James D. Julia Inc. is located in Fairfield, Maine and has been in business for over fifty years. The company began in 1965 by Arthur Julia as a small country auction house which quickly grew over the years. Current owner James D. Julia purchased the company from his father in 1974 after graduating college. Always staying current with the times has been a key to the success of this auction house–state-of-the-art catalogs, photos and descriptions as well as an easy interactive website where bidding can take place from anywhere in the world have allowed an auction house located in Maine compete with world-known names. They are currently ranked as one of the top ten antique auction houses in North America.

The June 16th auction features 60 lots of jewelry items–pieces from the low 100s on up to six-figure digits–so a pretty large assortment. Diamond rings, lots of emeralds, a high-end Breitling watch, jewelry suites, pearls, gorgeous every day jewelry, and everything in between. One of my favorite lots is the last one in the jewelry section–a group of 40 jewelry books! I am such a jewelry book nerd and this lot features a bunch of rare, out-of-print titles. It is definitely worth checking out and the people of James D. Julia were kind enough to create an interactive catalog (embedded above) which features all 60 of the jewelry lots! It is also worthy to note, many of the pieces, starting with lot #1019 as noted in the catalog, are from a private Texas Estate collection which is completely unreserved and thus could result in some excellent buying opportunities.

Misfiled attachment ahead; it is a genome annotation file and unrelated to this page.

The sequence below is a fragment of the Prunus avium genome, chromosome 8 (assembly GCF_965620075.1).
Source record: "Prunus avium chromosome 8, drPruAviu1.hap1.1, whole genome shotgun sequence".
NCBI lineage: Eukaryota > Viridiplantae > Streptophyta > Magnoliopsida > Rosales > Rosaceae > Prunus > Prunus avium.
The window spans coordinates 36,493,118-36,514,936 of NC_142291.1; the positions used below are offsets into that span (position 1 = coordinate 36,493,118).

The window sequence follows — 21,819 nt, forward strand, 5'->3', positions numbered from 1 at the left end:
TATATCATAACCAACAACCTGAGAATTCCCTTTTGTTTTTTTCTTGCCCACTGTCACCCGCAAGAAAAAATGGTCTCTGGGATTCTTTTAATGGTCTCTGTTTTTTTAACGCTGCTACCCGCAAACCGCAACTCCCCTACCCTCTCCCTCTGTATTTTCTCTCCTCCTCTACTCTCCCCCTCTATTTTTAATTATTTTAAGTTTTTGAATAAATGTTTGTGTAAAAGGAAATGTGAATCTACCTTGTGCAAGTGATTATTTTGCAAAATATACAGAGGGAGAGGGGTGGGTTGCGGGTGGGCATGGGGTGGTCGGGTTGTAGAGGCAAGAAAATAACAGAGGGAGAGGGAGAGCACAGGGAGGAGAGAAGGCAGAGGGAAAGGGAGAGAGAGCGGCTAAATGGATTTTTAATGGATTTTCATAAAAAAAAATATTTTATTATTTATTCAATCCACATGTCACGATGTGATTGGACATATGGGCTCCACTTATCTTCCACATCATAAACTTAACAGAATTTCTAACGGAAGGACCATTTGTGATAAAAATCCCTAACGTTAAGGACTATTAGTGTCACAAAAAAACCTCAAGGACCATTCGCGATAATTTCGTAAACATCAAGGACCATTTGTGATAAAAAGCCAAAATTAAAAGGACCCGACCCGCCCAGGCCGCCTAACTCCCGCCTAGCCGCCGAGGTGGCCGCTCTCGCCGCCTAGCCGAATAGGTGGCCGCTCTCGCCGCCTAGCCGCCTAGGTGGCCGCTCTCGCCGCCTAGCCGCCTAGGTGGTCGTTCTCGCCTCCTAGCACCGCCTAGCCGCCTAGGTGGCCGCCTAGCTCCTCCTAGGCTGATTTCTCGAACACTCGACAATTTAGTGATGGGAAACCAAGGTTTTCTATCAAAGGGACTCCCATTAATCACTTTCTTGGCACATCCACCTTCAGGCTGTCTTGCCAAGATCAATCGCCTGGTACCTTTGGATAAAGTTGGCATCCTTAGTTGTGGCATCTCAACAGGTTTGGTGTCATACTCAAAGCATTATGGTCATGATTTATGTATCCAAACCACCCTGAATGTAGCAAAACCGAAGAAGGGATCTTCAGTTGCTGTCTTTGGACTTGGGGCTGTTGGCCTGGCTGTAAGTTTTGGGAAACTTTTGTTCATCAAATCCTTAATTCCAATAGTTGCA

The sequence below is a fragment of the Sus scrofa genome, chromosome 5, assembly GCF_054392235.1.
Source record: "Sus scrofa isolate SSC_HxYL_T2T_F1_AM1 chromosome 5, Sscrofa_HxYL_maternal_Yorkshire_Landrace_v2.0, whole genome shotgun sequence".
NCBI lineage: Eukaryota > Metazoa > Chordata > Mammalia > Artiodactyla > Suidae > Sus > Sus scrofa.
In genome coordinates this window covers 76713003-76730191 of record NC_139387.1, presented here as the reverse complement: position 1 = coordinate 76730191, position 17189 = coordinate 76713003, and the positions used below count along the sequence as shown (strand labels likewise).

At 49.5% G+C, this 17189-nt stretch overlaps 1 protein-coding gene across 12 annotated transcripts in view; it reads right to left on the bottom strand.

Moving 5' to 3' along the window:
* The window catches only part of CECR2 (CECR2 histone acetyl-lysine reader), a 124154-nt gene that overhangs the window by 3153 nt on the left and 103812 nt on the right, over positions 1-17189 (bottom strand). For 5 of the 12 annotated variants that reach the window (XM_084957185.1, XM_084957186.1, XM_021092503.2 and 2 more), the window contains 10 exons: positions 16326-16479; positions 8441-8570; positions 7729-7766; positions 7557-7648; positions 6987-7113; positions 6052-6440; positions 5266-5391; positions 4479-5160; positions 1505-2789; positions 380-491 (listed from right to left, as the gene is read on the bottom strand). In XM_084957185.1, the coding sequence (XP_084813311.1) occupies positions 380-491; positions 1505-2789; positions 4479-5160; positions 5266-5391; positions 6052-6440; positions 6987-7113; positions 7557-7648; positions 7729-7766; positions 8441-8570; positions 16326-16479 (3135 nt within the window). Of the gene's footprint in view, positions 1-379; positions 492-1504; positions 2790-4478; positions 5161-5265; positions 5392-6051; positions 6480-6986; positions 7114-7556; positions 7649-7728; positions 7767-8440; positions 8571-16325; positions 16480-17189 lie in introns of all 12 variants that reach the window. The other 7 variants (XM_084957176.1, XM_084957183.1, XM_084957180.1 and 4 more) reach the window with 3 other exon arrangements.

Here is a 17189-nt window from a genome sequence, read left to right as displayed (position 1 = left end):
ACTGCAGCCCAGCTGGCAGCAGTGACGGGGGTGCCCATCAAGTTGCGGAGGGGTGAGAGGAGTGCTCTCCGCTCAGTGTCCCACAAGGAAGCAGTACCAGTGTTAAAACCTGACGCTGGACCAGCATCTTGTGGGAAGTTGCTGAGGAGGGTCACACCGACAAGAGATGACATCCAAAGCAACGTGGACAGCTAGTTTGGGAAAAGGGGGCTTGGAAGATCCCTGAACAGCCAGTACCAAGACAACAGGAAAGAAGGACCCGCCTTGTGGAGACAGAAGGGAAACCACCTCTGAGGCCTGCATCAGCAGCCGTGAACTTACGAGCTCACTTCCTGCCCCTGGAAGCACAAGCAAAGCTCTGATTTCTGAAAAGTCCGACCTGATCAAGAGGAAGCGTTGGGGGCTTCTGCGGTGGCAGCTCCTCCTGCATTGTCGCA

Here are some of my favorites highlighted:

Lot 1005: A stunning all-diamond bypass style ring, set in 14k white gold and an estimated 1.78 carats total. I love the bypass style, with this piece having three diamonds set at a diagonal. If you’re thinking of a unique alternative engagement ring, this would be a great choice! Estimate: $2,000-3,000

Lot 1007: The most expensive/highest estimate piece in the sale–this 10.02 carat natural fancy intense yellow diamond ring! This rare and unique stone is VS-1 in clarity and comes with a diamond certificate from GIA. To accompany the center stone, it is beautifully flanked on each side by bullet shaped diamonds, VVS/VS clarity and FG in color. The ring is done in platinum and 18k white gold. Estimate: $130,000-160,000

Lot 1016: Elegant and charming, this diamond pendant necklace features gorgeous bright white diamonds set into a Art Nouveau treasure. It features a dangling bezel set diamond at the bottom and hangs from a 16″ chain. Nothing like a piece of history. Estimate: $1,500-2,500

Lot 1020: A vintage Cartier ring of finest quality–composed of one center emerald cut diamond and two emerald cut emeralds on each side. The ring is done in platinum with 18k yellow gold settings. Center diamond weighs 1.98 carats and the emeralds are Columbian. Can’t get much better than that! Estimate: $20,000-30,000

Lot 1023: I like this ring because it has a bypass style but it also has sort of a serpent look to it! The ring is set with a modified-fan cut emerald and lots of diamond accents, 1.75 carats to be exact! This ring is trendy and classic at the same time. I could easily pair with other pieces for a fun look. Estimate: $1,200-1,800